I should be sleeping now, and I was tired when I went to bed. My brain wouldn’t let me sleep. It was creating sentences that wasn’t sentences, but they want to exist in this world. So here I sit, with the computer on when I should be sleeping and I’m constructing sentences instead. It’s like I’m becoming an addict – just to something that has no narcotic effects at all. I need to write. I’m unable to sleep because I haven’t written something all day.
How many times have I been unable to sleep because I’m angry at something or someone? The situation just plays out in my head again and again, and the emotions play along. It’s impossible to fall asleep when your angry and the adrenaline is raking through the body. I create sentences of the wrongdoings and I’m so wonderfully righteous. Like I would never act badly or say hurtful things.
But there is no adrenaline in my body now, only a need to write. Anything, it doesn’t even have to make sense as long as I’m writing. I don’t have to work through the sentences and try to make them better, just get the words out. Who cares about content? Not my head.
The mind has an agenda of its own and I’m unable to control it. So I write even though sleep is my number one priority next to rest. I have had a hellish four months. I have gone through 2 operations in two months. This is what I have been through:
C-section, colic, milk allergy, chronic gallstones, gallbladder operation. This happened all in two months. After the gallbladder operation I had one week where things started to get normal, then Espen got a really bad dental infection (a small operation was performed on him). It was too soon after everything that had happened, so I was back to breaking down again. Christmas came and during christmas I got some help with Simon and got to relax a little bit even though it’s not the same as being home.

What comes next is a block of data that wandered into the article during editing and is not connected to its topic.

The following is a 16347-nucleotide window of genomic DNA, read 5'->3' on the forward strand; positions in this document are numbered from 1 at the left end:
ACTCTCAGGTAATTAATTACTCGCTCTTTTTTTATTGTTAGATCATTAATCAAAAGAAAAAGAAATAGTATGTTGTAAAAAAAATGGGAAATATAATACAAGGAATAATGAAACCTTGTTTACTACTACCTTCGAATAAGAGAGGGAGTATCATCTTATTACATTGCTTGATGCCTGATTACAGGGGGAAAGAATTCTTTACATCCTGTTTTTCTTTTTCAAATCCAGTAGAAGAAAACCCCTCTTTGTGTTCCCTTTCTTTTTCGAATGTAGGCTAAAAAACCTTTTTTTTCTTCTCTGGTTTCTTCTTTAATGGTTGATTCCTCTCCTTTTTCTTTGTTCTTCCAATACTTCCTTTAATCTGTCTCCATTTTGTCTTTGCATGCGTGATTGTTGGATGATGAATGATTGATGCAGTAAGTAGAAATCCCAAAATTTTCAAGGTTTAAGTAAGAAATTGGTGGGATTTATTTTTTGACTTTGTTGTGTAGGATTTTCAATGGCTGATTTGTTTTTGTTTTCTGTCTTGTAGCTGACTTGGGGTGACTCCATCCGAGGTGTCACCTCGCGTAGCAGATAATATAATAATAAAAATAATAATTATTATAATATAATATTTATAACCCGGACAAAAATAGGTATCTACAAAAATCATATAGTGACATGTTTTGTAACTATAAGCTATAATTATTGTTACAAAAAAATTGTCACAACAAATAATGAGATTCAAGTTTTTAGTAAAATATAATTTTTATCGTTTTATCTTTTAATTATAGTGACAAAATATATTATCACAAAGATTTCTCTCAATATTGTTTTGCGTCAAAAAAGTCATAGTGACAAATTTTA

When we finally came home we had one week of normality before Espen had an eye operation. Really, I’m not kidding you. In between four months both me and Espen has had two surgeries each, colic, milk allergy and christmas.
What does it mean to break down? I wondered about that because I really wanted to. I have probably cried more these four months than I have in my whole life. When I called The Norwegian Health Economics Administration (HELFO) in the beginning of January and found out that the hospital hadn’t sent papers for coverage of Simons milk allergy prescription I broke down crying for thirty minutes. As I was crying I knew that what had happened didn’t matter at all. The money we had spent would be repayed, it was only a matter of asking the hospital to send the correct forms (again). But it was one more thing that was going wrong – and everything was going wrong. All the time. During these four months I have only had two weeks of normality, and that is nowhere enough to be okay again. During those two weeks I felt great, but something would happen that get me off balance again. It’s like I’ve been climbing a steep hill that never ends.
And here I sit with a great need to sleep, but I’m wide awake because I need to write. Espen is in recovery from the eye surgery, and we are into the one week where things are getting normal again. I’m wondering what will happen next. Will I only get one week of normality again, or is the cycle broken now?
What does it really mean to break down? I have cried a lot, but I don’t understand how one breaks down. Because no matter how much happens, I deal with it. I have known people who for some reason have been unable to let go of the past, but whatever has happened it’s over but they keep on going about it in their heads. They relive it many times a day, but it’s all in their heads.
For me the mental part is over. It’s my body that somehow are still exhausted, but at the same time I’m not. I need a lot of rest for the moment, so I stay at home and read a lot. I usually need a lot of impulses and activities to be satisfied, but now I have moved in the other direction. I take as much rest as I can at home with Simon. I should be utterly exhausted, but I have energy for what I need to do and more. I’m fine, even happy.
And now my head is calm. Good night, sweet dreams!